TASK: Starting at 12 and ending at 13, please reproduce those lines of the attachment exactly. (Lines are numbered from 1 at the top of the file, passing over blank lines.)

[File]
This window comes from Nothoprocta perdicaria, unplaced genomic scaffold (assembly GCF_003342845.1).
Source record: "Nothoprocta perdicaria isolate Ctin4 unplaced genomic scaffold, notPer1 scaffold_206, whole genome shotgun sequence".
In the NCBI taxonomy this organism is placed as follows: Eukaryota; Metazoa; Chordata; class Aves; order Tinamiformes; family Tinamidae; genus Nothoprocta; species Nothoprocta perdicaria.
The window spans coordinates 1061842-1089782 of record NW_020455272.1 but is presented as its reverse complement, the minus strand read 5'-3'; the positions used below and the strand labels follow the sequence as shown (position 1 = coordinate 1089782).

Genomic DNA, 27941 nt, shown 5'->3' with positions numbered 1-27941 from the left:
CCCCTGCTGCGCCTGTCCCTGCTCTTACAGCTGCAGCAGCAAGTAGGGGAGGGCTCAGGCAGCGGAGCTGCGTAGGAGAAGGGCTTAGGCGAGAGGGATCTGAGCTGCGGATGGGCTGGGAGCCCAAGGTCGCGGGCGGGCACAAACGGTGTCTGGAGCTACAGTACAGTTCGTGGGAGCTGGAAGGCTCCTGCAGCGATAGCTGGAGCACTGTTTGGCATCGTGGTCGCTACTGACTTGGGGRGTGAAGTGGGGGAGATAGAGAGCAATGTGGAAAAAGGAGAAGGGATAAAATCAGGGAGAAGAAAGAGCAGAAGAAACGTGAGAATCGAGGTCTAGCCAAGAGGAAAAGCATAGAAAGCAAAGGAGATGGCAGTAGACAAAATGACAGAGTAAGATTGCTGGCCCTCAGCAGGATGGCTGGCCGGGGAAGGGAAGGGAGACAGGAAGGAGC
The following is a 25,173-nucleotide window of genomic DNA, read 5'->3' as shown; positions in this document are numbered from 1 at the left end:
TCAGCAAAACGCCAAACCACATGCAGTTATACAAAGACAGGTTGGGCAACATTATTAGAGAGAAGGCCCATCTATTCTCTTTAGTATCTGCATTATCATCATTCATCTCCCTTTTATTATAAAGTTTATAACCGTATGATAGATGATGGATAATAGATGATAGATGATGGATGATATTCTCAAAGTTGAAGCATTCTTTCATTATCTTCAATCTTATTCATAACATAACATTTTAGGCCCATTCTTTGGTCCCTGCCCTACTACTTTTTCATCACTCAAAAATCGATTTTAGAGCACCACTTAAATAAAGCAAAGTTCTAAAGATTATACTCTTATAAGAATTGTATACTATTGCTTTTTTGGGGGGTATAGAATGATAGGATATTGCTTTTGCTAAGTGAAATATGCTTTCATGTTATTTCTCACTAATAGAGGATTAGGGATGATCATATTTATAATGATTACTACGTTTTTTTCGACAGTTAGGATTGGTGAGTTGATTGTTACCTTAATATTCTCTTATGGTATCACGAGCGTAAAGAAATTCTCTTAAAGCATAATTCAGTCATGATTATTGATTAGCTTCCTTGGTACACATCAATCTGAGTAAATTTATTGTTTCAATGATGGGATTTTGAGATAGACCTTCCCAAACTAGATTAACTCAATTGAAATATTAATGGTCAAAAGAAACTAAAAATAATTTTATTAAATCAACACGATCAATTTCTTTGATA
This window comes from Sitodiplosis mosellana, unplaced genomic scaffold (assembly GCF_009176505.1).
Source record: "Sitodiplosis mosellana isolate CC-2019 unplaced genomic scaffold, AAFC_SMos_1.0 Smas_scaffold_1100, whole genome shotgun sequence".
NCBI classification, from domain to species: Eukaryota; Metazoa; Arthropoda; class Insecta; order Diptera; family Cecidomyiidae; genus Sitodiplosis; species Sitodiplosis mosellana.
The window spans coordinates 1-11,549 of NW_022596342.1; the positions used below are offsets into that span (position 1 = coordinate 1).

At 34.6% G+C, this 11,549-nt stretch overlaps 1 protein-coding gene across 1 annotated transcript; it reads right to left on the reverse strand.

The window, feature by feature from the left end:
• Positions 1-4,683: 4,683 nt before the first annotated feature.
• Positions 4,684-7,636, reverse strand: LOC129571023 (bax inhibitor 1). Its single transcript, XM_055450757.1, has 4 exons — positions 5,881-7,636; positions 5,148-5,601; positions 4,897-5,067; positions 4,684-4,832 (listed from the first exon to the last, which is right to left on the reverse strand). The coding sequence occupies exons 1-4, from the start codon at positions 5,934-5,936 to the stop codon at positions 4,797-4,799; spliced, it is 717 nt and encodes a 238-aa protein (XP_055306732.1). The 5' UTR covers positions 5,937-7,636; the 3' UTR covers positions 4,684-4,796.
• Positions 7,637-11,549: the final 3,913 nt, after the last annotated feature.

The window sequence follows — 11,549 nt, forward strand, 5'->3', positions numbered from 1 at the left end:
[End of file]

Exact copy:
The window spans coordinates 1-11,549 of NW_022596342.1; the positions used below are offsets into that span (position 1 = coordinate 1).

At 34.6% G+C, this 11,549-nt stretch overlaps 1 protein-coding gene across 1 annotated transcript; it reads right to left on the reverse strand.